Rehab Nazzal is a Palestinian-born multidisciplinary artist and educator based in Toronto, Canada. Her photography, video, and sound works deal with the effect of settler colonial violence on the bodies and minds of colonized peoples, and on the land, trees, and other non-human life in colonized territories. Nazzal's work has been exhibited in Canada, Palestine, and internationally in both group and solo exhibitions. She holds a PhD in Art and Visual Culture from Western University in London, ON, an MFA from Ryerson University in Toronto, a BFA from the University of Ottawa. She has received numerous awards including the Social Sciences and Humanities Research Council of Canada doctoral award.

The Village Under the Forest

Movie poster for The Village Under the Forest


Hamilton Voices of Palestine Film Series is pleased to be partnering with:

Independent Jewish Voice's (IJV) Online Chavurah;
Jewish Liberation Theology Institute;
Internation Jewish Anti-Zionist Network (IJAN);
Stop the JNF Campaign

to present our first online screening on Sunday, January 24th at 1 pm EST.

We will be screening "The Village Under the Forest" (Grey Matter Media, 2013), a feature-length documentary by Heidi Grunebaum and Mark Kaplan.

The film screening will be followed by a discussion with filmmaker Heidi Grunebaum and special guest Eitan Bronstein Arpicio, founder of Zochrot and co-founder of De-Colonizer

Please register in advance for the film screening. 

About The Village Under the Forest

Directed and produced by Mark Kaplan | Written and narrated by Heidi Grunebaum | Documentary | 67 min. | 2013 - South Africa/Palestine/Israel

Unfolding as a personal meditation from the Jewish diaspora, The Village Under the Forest explores the hidden remains of the destroyed Palestinian village of Lubya, which lies under a purposefully cultivated forest plantation called South Africa Forest

Using the forest and the village ruins as metaphors, the documentary explores themes related to the erasure of the Palestinian Nakba (catastrophe) and the persistence of memory. Through a multi-layered visual, aural and narrative assemblage, the film asks that we imagine a shared future as an ethical obligation in which dignity, acknowledgement, return and co-habitation may be possible in Israel/Palestine.

The Village Under the Forest won the 2013 Encounters South African International Documentary Festival audience award for best South African documentary of 2013. Its world premier at the festival (6-16 June) was covered widely in national electronic media and film industry publications, as well as in reviews and interviews with the filmmakers.The film also attracted international reviews and coverage.

In 2013 The Village under the Forest screened to sold-out audiences at the Tri Continental Human Rights Film Festival in South Africa (13-29 September), at independent cinemas, the Labia (Cape Town), The Nielsie (Stellenbosch), The Bioscope (Johannesburg), and Spiga D’Oro (Durban), as well as at the District 6 Museum (Cape Town). Screenings were followed by lively discussions in audience Q & As with the filmmakers. In January 2014, the film was screened at UCT’s Summer School as part of an offering on contemporary issues in the Middle East.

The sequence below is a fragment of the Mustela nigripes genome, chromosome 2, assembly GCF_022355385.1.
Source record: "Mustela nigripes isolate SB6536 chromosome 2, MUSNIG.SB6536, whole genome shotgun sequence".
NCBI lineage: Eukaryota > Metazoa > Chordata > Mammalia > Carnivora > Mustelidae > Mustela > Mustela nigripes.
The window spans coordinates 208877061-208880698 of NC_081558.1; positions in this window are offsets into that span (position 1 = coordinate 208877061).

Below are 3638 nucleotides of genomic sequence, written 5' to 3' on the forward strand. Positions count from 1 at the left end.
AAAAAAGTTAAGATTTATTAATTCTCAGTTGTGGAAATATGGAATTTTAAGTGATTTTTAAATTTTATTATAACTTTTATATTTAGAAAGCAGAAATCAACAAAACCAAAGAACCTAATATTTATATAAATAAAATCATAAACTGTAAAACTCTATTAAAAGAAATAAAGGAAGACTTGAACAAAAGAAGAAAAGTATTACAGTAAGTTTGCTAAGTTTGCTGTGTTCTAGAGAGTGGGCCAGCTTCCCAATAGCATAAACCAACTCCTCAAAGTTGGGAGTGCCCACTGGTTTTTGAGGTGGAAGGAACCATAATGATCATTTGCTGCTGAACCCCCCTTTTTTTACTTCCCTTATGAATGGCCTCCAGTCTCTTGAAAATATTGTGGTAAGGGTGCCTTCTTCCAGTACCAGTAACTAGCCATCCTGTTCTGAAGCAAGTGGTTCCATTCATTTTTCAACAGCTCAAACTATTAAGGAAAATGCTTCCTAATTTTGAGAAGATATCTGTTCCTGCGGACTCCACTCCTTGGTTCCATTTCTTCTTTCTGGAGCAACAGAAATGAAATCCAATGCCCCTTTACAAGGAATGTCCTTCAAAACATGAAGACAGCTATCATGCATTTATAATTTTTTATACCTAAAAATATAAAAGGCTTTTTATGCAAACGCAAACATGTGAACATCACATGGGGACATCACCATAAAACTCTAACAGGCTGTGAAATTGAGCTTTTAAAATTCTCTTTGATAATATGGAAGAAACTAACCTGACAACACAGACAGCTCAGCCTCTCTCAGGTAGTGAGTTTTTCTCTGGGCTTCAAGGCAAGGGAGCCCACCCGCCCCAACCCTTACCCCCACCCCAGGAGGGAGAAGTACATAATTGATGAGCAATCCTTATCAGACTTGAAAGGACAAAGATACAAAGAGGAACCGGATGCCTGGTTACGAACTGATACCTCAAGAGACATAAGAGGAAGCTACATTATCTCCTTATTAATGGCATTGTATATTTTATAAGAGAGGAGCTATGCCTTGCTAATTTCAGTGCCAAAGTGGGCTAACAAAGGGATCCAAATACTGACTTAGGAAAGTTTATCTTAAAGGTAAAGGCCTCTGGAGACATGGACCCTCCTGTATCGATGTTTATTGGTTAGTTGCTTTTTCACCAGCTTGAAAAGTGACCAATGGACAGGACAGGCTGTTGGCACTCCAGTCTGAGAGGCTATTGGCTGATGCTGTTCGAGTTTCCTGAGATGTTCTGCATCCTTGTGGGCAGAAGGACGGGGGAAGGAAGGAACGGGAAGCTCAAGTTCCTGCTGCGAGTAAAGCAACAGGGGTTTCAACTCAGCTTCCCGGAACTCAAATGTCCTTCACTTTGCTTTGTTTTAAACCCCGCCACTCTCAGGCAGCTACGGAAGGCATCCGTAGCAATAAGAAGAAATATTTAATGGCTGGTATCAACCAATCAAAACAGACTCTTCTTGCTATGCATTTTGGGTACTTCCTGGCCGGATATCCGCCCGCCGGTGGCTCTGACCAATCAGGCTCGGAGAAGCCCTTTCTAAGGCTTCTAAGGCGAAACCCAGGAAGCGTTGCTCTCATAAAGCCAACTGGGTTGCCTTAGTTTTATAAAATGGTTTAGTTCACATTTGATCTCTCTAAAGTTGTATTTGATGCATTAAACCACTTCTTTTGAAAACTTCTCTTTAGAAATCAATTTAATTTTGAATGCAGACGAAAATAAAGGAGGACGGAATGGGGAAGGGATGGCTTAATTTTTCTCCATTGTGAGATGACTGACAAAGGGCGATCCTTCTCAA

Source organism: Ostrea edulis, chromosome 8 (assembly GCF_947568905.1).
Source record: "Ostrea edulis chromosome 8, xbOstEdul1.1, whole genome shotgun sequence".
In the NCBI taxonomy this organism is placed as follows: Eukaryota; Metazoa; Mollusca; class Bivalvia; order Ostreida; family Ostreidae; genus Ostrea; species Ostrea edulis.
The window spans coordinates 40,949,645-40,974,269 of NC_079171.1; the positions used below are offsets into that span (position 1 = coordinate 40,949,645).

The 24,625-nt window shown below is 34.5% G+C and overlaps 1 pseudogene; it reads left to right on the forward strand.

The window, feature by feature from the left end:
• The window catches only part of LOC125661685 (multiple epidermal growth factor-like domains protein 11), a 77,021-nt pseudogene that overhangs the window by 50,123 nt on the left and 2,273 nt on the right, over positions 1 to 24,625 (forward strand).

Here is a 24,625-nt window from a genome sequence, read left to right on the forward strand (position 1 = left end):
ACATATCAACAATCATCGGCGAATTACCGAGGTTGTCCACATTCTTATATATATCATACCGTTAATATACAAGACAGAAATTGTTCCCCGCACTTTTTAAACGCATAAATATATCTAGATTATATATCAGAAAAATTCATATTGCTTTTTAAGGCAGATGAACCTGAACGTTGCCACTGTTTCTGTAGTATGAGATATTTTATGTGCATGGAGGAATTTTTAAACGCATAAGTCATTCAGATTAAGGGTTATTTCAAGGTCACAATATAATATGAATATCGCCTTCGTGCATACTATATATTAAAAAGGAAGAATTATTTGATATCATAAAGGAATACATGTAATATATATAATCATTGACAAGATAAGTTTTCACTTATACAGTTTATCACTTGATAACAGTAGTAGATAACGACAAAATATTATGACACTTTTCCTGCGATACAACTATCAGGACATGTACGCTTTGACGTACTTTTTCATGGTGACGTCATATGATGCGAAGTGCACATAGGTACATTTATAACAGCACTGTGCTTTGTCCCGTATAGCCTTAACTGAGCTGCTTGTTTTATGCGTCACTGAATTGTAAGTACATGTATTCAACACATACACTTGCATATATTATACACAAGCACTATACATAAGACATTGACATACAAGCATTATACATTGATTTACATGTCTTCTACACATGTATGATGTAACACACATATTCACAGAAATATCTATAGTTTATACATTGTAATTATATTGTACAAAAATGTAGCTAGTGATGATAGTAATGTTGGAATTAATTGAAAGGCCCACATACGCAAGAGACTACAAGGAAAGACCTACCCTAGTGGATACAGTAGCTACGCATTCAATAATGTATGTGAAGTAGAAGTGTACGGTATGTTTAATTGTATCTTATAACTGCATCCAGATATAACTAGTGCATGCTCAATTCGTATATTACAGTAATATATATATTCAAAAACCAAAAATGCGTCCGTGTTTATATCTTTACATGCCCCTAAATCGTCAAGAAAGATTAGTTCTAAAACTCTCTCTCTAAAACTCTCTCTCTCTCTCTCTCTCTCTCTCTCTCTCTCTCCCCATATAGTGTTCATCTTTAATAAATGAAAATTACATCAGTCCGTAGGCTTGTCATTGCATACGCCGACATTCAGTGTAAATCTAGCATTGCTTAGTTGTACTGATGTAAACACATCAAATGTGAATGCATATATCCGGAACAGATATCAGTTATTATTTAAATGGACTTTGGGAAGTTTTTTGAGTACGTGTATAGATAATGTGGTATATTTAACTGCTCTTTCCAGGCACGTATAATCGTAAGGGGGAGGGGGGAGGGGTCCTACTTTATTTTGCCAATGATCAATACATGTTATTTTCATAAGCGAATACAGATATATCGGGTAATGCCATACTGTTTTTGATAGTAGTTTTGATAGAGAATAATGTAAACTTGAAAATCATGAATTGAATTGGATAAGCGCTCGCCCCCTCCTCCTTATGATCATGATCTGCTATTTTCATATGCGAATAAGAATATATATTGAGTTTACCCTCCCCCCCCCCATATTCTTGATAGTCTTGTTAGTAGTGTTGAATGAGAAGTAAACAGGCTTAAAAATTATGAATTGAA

The Village Under the Forest was also selected for the Boston Palestine Festival held at the Museum of Fine Arts in Boston, USA, and was an official selection for the competition section of the ‘Al Ard’ Film Festival, Sardinia, Italy. In November, Arabic and Hebrew subtitled versions of the film were screened at the first ever film festival on the Palestinian Nakba in Israel, organized by Zochrot, and screened at the Tel Aviv Cinemateque. In 2014 the film was screened at festivals and events in Europe, North America, Africa and the Middle East.

Please join us. Register in advance.

Event schedule:

1:00 am EST / 10:00 pm PST / 6:00 pm GMT / 8:00 pm CAT - Welcome

1:15 pm EST / 10:15 am PST / 6:15 pm GMT / 8:15 pm CAT - Film Screening

2:15 pm EST / 11:15 am PST / 7:15 pm GMT / 9:15 pm CAT - What can we do?

2:30 pm EST / 11:30 am PST / 7:30 pm GMT / 9:30 pm CAT - Q & A - with Heidi Grunebaum

3:15 pm EST / 12:15 pm PST / 8:15 pm GMT / 10:15 pm CAT - Closing

This film screening/film discussion is co-presented by the Hamilton Voices of Palestine Film Series, the IJV #StopJNFCanada campaign, the International Jewish Anti-Zionist Network Canada, and the Jewish Liberation Theology Institute.

You must register in advance for this meeting.

After registering, you will receive a confirmation email containing information about joining the meeting.

Underwriters, Endorsers, Sponsors, Partners and Community Friends:

Beit Zatoun; The Canadian Palestinian Social Association in London Ontario, Canada; Canadians for Justice and Peace in the Middle East, Hamilton; Hamilton Coalition to Stop the War; Jewish Liberation Theology Institute; Independent Jewish Voices (IJV) - Hamilton; People for Peace, London